News / Europe

Turkey's Crackdown on Internet a Matter of Politics

Police use a water cannon to try to disperse people protesting against newly proposed restrictions on the use of the internet and against the Turkish government during a protest on the Istiklal Avenue in Istanbul, Jan. 18, 2014.
Police use a water cannon to try to disperse people protesting against newly proposed restrictions on the use of the internet and against the Turkish government during a protest on the Istiklal Avenue in Istanbul, Jan. 18, 2014.
Dorian Jones
The Turkish government is facing growing criticism over its proposals to control Internet use. The moves come with the government mired in corruption allegations.

The center of Istanbul became a battleground, with police using water cannons and tear gas to disperse a mid-January demonstration against government proposals to control the Internet. Were the proposals to become law, Internet service providers would be compelled to block websites within four hours of being ordered to do so by the government, block key word searches if so ordered, and keep customers' user information for two years.

Lawyer Selin Kaledelen of the Korsan website, which campaigns for freedom of information, said the government's Internet proposals are aimed at stifling allegations of high-level government corruption. "My reaction? I was not shocked because I was waiting for that … This law gives the opportunity of the authorities to block these websites within four hours," he explained. "So for me, it's dictatorship of the authorities in terms of law. It's a censorship law and we don't recognize it."

In December, a major judicial probe was launched into alleged high-level government corruption. Prime Minister Recep Tayyip Erdogan responded by reassigning thousands of police officers and prosecutors linked to the investigation, saying the probe was a unfairly targeting government allies.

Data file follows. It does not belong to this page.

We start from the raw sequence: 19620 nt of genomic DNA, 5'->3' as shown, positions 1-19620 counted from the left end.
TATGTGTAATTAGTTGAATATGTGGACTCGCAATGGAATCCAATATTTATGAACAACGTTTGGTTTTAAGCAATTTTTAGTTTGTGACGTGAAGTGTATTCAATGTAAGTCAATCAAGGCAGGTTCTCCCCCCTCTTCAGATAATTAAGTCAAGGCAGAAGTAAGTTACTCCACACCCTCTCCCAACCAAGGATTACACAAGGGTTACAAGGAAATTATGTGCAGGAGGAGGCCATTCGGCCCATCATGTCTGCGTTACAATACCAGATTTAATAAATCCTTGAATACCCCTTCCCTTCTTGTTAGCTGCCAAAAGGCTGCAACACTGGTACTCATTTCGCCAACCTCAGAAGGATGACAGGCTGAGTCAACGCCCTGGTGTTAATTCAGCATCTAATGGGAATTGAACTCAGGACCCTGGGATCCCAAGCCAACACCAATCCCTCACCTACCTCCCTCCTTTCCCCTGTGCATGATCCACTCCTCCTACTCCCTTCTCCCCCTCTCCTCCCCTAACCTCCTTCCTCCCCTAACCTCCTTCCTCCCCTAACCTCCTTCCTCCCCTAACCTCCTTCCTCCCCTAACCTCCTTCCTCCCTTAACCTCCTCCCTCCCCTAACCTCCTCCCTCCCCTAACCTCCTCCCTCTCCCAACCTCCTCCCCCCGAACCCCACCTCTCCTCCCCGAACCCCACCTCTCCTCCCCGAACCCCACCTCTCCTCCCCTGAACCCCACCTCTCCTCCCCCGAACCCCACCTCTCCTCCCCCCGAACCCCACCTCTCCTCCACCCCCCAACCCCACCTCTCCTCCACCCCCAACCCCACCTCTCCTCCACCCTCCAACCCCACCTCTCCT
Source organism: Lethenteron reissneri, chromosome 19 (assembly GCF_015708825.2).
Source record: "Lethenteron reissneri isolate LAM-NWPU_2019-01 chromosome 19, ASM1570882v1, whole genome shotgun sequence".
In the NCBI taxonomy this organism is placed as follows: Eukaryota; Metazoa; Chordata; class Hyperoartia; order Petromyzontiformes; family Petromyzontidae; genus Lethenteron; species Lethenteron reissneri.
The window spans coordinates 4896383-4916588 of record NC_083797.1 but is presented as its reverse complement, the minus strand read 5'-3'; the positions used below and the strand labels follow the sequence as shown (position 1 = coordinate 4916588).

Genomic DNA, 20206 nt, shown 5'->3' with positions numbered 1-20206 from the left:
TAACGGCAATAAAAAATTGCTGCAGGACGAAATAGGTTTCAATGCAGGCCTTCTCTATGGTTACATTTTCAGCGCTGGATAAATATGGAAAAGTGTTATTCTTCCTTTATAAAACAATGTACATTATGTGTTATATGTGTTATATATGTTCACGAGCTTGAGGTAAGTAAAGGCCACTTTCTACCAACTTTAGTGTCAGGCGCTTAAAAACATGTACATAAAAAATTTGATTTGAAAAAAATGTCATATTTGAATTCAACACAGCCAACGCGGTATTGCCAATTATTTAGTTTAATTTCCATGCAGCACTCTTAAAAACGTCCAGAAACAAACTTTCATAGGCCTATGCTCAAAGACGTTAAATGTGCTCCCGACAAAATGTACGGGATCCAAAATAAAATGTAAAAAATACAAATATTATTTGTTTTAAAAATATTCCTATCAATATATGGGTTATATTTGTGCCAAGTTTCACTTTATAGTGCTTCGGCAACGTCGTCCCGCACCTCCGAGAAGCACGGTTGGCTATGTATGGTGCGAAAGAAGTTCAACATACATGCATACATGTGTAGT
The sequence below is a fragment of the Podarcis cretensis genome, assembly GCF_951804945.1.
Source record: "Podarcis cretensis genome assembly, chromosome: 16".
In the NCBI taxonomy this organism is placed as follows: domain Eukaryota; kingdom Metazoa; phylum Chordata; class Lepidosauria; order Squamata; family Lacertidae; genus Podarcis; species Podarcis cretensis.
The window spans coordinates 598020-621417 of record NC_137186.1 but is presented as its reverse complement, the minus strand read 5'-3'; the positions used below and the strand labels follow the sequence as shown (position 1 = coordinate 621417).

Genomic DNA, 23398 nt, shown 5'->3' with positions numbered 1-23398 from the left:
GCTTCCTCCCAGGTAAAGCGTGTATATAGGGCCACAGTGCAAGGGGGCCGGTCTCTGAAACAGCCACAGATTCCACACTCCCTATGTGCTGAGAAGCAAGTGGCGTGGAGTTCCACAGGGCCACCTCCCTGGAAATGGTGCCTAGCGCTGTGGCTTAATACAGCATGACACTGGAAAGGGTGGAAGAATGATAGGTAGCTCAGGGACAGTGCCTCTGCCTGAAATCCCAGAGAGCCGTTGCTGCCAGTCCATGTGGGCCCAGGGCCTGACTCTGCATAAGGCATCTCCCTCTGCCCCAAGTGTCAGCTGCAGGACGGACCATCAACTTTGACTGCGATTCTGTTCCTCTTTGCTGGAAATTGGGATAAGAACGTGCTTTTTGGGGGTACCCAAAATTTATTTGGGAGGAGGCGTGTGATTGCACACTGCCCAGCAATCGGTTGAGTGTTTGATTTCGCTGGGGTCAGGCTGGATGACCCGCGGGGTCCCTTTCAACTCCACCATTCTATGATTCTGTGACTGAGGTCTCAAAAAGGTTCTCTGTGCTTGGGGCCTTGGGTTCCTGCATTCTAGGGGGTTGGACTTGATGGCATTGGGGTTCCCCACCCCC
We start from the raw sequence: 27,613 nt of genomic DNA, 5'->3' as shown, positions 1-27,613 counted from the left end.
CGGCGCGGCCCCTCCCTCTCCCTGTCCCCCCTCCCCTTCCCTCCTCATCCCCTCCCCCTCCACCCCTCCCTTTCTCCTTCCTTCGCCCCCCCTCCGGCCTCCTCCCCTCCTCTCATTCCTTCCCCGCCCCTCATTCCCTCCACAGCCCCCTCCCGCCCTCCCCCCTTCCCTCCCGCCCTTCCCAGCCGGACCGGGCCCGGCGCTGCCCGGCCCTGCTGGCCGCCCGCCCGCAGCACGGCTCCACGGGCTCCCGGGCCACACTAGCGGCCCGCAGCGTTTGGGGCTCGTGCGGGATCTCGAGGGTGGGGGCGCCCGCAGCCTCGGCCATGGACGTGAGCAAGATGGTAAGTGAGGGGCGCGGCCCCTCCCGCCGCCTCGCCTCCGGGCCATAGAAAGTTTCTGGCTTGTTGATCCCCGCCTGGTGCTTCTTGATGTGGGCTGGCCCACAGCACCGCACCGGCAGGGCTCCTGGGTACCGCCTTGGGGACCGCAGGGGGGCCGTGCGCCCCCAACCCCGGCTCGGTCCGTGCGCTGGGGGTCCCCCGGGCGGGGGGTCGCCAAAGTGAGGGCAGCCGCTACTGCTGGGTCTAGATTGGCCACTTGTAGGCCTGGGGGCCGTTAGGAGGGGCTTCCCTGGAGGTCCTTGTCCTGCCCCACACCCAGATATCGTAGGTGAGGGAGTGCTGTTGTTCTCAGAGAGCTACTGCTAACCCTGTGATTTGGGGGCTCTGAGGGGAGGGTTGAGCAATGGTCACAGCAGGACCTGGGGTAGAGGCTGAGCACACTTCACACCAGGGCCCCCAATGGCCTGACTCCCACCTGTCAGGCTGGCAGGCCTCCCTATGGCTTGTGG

Political analyst Cengiz Aktar of the Istanbul Policy Forum says the new law is part of a worrying trend. "This is probably the last nail on the already ailing Internet freedom in this country. The law of 2007 was already very restrictive. Turkey was one of the worst countries in terms of Internet freedom even now. We will see how far it will go. It's always very difficult to cut all links from the world to make Turkey something which would look like North Korea. But these are desperate moves by the government," he said.

But the government insists the proposals are just about protecting people’s privacy and are in line with international standards.

Under existing legislation, Turkish courts have blocked more than 40,000 websites, one of the highest figures in the world. Popular sites such as YouTube have been banned for several years.

Yaman Akdeniz, a professor of law and expert on cyber freedoms at Istanbul’s Bilgi University, questions the effectiveness of such controls.

"Turkish people, since the of blocking access to YouTube, have become very much knowledgeable about the Internet and related matters," said Aktar. "If somebody wants to access information, you will not be able to stop them as long as they know the information is out there."